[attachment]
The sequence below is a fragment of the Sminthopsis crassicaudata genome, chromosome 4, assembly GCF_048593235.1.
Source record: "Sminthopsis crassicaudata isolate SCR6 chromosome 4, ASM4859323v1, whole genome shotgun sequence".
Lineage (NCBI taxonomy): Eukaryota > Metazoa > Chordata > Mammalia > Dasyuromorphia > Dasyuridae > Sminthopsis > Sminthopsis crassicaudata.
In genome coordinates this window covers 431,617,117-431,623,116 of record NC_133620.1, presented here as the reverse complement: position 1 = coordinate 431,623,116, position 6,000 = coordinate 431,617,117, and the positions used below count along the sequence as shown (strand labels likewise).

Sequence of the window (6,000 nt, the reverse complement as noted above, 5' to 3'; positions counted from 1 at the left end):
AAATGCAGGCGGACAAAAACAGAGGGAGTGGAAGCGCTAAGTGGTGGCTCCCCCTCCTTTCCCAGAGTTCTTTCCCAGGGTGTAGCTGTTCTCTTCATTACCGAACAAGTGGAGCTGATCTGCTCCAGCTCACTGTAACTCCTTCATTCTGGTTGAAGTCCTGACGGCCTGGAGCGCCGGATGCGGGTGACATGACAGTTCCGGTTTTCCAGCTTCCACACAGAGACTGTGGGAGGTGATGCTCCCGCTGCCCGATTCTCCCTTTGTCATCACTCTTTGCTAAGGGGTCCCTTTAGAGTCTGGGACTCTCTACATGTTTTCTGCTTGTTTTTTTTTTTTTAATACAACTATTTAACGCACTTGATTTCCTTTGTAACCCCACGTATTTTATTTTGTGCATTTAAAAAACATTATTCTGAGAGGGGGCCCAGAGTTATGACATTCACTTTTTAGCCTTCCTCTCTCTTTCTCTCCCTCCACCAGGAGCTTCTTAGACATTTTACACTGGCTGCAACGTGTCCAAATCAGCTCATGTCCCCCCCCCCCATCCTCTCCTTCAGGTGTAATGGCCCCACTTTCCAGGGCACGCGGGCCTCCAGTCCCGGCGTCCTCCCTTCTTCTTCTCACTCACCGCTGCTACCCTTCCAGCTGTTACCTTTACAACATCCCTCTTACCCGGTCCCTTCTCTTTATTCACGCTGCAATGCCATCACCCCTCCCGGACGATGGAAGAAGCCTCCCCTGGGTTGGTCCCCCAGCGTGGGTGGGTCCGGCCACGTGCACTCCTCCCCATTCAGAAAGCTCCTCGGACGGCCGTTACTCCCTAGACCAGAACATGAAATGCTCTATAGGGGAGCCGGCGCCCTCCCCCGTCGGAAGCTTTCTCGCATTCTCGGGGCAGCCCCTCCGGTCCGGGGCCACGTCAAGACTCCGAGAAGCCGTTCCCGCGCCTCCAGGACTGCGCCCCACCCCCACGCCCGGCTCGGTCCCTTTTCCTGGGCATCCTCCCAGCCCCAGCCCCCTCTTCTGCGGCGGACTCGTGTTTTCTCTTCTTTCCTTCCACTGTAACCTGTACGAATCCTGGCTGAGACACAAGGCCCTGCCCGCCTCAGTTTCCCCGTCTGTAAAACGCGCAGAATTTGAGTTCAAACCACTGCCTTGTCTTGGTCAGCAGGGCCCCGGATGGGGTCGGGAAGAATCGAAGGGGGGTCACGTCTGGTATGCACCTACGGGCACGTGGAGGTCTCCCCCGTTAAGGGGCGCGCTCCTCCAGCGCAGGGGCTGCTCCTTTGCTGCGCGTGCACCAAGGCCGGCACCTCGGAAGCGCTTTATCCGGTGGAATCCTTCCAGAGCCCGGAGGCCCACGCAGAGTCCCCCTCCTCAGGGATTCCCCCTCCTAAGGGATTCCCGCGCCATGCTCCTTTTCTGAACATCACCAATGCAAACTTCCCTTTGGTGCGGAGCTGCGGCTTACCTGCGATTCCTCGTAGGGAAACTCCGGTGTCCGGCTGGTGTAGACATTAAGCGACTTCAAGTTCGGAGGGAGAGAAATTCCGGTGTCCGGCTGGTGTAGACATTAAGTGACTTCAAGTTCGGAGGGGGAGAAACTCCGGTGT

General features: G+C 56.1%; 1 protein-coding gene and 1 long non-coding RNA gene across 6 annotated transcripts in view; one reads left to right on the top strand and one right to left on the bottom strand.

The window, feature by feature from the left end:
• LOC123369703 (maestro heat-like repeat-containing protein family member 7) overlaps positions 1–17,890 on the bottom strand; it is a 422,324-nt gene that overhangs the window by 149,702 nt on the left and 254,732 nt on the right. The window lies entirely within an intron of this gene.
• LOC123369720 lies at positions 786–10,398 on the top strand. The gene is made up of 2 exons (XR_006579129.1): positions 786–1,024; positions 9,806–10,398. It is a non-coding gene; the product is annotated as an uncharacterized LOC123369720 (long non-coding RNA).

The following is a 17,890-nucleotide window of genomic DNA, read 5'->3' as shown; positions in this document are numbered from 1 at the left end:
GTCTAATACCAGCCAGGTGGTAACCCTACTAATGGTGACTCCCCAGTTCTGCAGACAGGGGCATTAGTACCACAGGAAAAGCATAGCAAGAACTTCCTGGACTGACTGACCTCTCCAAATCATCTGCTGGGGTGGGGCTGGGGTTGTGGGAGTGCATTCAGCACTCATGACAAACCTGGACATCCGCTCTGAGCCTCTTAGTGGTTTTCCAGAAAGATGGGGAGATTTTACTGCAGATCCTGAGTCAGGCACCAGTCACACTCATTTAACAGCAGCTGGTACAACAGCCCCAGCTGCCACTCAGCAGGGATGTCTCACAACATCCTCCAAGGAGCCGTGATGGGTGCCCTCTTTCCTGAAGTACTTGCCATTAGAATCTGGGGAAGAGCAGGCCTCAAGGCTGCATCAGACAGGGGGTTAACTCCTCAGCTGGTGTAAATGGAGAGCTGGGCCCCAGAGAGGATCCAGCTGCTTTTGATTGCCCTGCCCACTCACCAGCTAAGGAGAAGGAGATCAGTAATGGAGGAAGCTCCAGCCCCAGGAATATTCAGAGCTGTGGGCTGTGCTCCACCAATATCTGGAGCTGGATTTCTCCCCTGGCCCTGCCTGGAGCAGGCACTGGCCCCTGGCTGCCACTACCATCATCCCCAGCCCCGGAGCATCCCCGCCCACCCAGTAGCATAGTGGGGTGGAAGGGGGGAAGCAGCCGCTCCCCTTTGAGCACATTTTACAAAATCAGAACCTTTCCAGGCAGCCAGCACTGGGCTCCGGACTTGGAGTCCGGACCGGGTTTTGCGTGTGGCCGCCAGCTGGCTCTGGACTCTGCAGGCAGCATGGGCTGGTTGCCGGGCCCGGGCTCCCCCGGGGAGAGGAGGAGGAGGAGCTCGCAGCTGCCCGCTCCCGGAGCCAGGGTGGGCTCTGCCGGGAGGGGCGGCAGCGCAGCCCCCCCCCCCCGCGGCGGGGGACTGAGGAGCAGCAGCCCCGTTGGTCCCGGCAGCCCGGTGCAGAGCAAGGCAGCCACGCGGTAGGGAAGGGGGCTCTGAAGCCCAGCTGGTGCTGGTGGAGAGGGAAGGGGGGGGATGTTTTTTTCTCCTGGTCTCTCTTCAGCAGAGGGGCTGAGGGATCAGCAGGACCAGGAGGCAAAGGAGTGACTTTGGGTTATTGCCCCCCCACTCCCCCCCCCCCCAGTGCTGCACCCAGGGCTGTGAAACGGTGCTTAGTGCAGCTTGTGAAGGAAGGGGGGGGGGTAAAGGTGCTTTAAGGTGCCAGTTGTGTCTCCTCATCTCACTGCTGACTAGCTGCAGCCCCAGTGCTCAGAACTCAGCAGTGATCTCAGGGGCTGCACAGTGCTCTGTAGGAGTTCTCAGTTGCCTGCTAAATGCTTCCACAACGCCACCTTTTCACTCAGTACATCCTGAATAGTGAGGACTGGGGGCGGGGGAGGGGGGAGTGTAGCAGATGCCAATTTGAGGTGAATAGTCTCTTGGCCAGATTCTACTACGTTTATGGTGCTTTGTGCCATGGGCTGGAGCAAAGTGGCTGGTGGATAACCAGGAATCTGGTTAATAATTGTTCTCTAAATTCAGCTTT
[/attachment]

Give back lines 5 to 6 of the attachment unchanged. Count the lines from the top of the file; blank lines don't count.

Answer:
Sequence of the window (6,000 nt, the reverse complement as noted above, 5' to 3'; positions counted from 1 at the left end):
AAATGCAGGCGGACAAAAACAGAGGGAGTGGAAGCGCTAAGTGGTGGCTCCCCCTCCTTTCCCAGAGTTCTTTCCCAGGGTGTAGCTGTTCTCTTCATTACCGAACAAGTGGAGCTGATCTGCTCCAGCTCACTGTAACTCCTTCATTCTGGTTGAAGTCCTGACGGCCTGGAGCGCCGGATGCGGGTGACATGACAGTTCCGGTTTTCCAGCTTCCACACAGAGACTGTGGGAGGTGATGCTCCCGCTGCCCGATTCTCCCTTTGTCATCACTCTTTGCTAAGGGGTCCCTTTAGAGTCTGGGACTCTCTACATGTTTTCTGCTTGTTTTTTTTTTTTTAATACAACTATTTAACGCACTTGATTTCCTTTGTAACCCCACGTATTTTATTTTGTGCATTTAAAAAACATTATTCTGAGAGGGGGCCCAGAGTTATGACATTCACTTTTTAGCCTTCCTCTCTCTTTCTCTCCCTCCACCAGGAGCTTCTTAGACATTTTACACTGGCTGCAACGTGTCCAAATCAGCTCATGTCCCCCCCCCCCATCCTCTCCTTCAGGTGTAATGGCCCCACTTTCCAGGGCACGCGGGCCTCCAGTCCCGGCGTCCTCCCTTCTTCTTCTCACTCACCGCTGCTACCCTTCCAGCTGTTACCTTTACAACATCCCTCTTACCCGGTCCCTTCTCTTTATTCACGCTGCAATGCCATCACCCCTCCCGGACGATGGAAGAAGCCTCCCCTGGGTTGGTCCCCCAGCGTGGGTGGGTCCGGCCACGTGCACTCCTCCCCATTCAGAAAGCTCCTCGGACGGCCGTTACTCCCTAGACCAGAACATGAAATGCTCTATAGGGGAGCCGGCGCCCTCCCCCGTCGGAAGCTTTCTCGCATTCTCGGGGCAGCCCCTCCGGTCCGGGGCCACGTCAAGACTCCGAGAAGCCGTTCCCGCGCCTCCAGGACTGCGCCCCACCCCCACGCCCGGCTCGGTCCCTTTTCCTGGGCATCCTCCCAGCCCCAGCCCCCTCTTCTGCGGCGGACTCGTGTTTTCTCTTCTTTCCTTCCACTGTAACCTGTACGAATCCTGGCTGAGACACAAGGCCCTGCCCGCCTCAGTTTCCCCGTCTGTAAAACGCGCAGAATTTGAGTTCAAACCACTGCCTTGTCTTGGTCAGCAGGGCCCCGGATGGGGTCGGGAAGAATCGAAGGGGGGTCACGTCTGGTATGCACCTACGGGCACGTGGAGGTCTCCCCCGTTAAGGGGCGCGCTCCTCCAGCGCAGGGGCTGCTCCTTTGCTGCGCGTGCACCAAGGCCGGCACCTCGGAAGCGCTTTATCCGGTGGAATCCTTCCAGAGCCCGGAGGCCCACGCAGAGTCCCCCTCCTCAGGGATTCCCCCTCCTAAGGGATTCCCGCGCCATGCTCCTTTTCTGAACATCACCAATGCAAACTTCCCTTTGGTGCGGAGCTGCGGCTTACCTGCGATTCCTCGTAGGGAAACTCCGGTGTCCGGCTGGTGTAGACATTAAGCGACTTCAAGTTCGGAGGGAGAGAAATTCCGGTGTCCGGCTGGTGTAGACATTAAGTGACTTCAAGTTCGGAGGGGGAGAAACTCCGGTGT